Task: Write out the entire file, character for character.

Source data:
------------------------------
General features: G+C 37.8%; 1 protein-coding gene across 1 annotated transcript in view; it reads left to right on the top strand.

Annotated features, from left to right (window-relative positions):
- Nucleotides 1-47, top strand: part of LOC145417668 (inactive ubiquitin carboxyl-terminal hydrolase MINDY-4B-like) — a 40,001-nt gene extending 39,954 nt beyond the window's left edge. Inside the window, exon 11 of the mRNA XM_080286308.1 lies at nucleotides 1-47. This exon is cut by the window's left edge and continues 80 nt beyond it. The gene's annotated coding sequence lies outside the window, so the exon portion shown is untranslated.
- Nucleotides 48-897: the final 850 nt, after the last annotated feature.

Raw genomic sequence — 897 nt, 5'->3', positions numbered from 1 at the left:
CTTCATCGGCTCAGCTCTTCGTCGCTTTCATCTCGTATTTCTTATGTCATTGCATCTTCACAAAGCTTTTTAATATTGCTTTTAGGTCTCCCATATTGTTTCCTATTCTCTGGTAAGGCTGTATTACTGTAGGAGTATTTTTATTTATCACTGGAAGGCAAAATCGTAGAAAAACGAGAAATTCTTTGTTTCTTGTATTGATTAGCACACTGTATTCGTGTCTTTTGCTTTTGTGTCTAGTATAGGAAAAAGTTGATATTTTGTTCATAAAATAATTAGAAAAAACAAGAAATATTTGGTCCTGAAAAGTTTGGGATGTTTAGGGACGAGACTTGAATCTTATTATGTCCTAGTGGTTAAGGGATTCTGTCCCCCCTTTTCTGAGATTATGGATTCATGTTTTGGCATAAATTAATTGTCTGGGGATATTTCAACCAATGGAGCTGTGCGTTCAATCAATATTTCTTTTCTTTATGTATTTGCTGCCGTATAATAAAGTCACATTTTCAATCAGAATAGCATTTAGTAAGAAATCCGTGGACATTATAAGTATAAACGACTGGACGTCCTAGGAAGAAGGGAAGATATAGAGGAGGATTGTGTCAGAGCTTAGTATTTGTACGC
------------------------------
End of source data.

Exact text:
General features: G+C 37.8%; 1 protein-coding gene across 1 annotated transcript in view; it reads left to right on the top strand.

Annotated features, from left to right (window-relative positions):
- Nucleotides 1-47, top strand: part of LOC145417668 (inactive ubiquitin carboxyl-terminal hydrolase MINDY-4B-like) — a 40,001-nt gene extending 39,954 nt beyond the window's left edge. Inside the window, exon 11 of the mRNA XM_080286308.1 lies at nucleotides 1-47. This exon is cut by the window's left edge and continues 80 nt beyond it. The gene's annotated coding sequence lies outside the window, so the exon portion shown is untranslated.
- Nucleotides 48-897: the final 850 nt, after the last annotated feature.

Raw genomic sequence — 897 nt, 5'->3', positions numbered from 1 at the left:
CTTCATCGGCTCAGCTCTTCGTCGCTTTCATCTCGTATTTCTTATGTCATTGCATCTTCACAAAGCTTTTTAATATTGCTTTTAGGTCTCCCATATTGTTTCCTATTCTCTGGTAAGGCTGTATTACTGTAGGAGTATTTTTATTTATCACTGGAAGGCAAAATCGTAGAAAAACGAGAAATTCTTTGTTTCTTGTATTGATTAGCACACTGTATTCGTGTCTTTTGCTTTTGTGTCTAGTATAGGAAAAAGTTGATATTTTGTTCATAAAATAATTAGAAAAAACAAGAAATATTTGGTCCTGAAAAGTTTGGGATGTTTAGGGACGAGACTTGAATCTTATTATGTCCTAGTGGTTAAGGGATTCTGTCCCCCCTTTTCTGAGATTATGGATTCATGTTTTGGCATAAATTAATTGTCTGGGGATATTTCAACCAATGGAGCTGTGCGTTCAATCAATATTTCTTTTCTTTATGTATTTGCTGCCGTATAATAAAGTCACATTTTCAATCAGAATAGCATTTAGTAAGAAATCCGTGGACATTATAAGTATAAACGACTGGACGTCCTAGGAAGAAGGGAAGATATAGAGGAGGATTGTGTCAGAGCTTAGTATTTGTACGC